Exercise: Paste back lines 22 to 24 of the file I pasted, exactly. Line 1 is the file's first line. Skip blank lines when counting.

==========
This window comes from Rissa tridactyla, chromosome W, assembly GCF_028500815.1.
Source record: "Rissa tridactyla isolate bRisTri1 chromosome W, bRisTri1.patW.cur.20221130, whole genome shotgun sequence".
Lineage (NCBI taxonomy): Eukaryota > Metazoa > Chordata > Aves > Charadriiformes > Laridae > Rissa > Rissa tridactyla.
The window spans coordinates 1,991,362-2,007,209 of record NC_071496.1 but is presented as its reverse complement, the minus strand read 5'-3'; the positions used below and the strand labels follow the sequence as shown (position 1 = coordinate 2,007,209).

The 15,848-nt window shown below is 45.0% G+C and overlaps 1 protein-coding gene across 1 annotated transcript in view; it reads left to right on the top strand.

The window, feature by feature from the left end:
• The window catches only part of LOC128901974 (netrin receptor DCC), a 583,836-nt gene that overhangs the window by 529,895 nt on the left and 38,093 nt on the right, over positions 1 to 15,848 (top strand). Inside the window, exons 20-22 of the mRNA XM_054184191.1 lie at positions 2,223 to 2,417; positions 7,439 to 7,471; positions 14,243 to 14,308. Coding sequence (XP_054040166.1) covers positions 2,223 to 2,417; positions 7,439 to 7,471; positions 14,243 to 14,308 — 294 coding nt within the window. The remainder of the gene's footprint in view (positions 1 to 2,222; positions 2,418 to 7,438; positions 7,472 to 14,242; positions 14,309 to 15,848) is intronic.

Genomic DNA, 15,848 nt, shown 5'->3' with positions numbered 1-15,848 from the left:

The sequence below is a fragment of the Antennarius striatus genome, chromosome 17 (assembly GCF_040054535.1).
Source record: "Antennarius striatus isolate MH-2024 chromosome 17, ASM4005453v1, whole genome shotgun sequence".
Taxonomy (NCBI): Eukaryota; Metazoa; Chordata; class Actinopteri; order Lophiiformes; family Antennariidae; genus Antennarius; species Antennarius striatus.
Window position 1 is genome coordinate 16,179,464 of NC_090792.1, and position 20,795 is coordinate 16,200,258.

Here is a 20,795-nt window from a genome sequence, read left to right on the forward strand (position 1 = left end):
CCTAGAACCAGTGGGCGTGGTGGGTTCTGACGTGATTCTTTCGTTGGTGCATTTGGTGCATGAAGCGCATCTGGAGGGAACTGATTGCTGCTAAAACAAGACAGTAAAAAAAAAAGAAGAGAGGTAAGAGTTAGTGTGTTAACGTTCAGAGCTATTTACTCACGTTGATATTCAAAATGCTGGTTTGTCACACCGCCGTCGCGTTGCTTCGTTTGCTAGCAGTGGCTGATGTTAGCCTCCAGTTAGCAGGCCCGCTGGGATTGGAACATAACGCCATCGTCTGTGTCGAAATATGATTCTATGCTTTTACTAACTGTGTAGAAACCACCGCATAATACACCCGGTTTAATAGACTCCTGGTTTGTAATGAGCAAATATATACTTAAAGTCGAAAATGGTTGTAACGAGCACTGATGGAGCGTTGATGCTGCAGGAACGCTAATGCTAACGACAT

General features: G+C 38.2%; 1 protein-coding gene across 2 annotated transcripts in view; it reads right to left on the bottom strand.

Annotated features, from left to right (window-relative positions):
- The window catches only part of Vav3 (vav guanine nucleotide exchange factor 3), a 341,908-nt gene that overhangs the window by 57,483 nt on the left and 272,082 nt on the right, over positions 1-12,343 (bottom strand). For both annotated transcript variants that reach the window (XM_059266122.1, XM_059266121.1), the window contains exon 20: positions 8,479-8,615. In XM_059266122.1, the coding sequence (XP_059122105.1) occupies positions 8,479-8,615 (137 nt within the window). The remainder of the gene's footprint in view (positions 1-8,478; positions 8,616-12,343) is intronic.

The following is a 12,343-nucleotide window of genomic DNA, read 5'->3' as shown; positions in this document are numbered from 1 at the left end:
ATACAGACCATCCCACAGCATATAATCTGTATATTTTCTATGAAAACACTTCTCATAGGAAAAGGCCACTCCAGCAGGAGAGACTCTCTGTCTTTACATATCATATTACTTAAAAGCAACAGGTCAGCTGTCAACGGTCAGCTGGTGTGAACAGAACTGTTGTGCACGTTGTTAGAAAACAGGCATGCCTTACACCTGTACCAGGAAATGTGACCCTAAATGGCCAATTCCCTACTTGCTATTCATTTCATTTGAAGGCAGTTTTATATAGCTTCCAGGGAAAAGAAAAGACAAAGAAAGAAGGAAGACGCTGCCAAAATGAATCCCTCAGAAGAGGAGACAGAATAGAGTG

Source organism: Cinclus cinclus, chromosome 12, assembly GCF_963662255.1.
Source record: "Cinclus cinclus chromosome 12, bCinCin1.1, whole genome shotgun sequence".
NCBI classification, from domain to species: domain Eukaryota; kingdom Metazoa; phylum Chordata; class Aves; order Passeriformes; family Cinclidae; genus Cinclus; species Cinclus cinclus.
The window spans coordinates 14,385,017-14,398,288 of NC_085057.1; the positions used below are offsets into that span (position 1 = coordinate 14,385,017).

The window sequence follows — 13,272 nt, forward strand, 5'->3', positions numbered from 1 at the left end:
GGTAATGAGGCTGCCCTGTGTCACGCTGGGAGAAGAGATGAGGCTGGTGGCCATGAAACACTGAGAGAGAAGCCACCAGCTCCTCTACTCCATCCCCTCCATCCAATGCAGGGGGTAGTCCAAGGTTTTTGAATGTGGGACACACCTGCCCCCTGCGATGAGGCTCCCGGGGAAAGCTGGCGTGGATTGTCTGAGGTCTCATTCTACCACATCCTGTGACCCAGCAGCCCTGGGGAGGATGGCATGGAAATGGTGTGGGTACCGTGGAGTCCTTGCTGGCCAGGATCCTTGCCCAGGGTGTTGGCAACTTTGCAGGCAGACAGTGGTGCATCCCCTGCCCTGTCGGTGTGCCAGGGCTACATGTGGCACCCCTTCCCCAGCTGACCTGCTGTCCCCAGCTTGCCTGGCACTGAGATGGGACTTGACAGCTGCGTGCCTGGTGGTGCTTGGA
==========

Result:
NCBI classification, from domain to species: domain Eukaryota; kingdom Metazoa; phylum Chordata; class Aves; order Passeriformes; family Cinclidae; genus Cinclus; species Cinclus cinclus.
The window spans coordinates 14,385,017-14,398,288 of NC_085057.1; the positions used below are offsets into that span (position 1 = coordinate 14,385,017).

The window sequence follows — 13,272 nt, forward strand, 5'->3', positions numbered from 1 at the left end: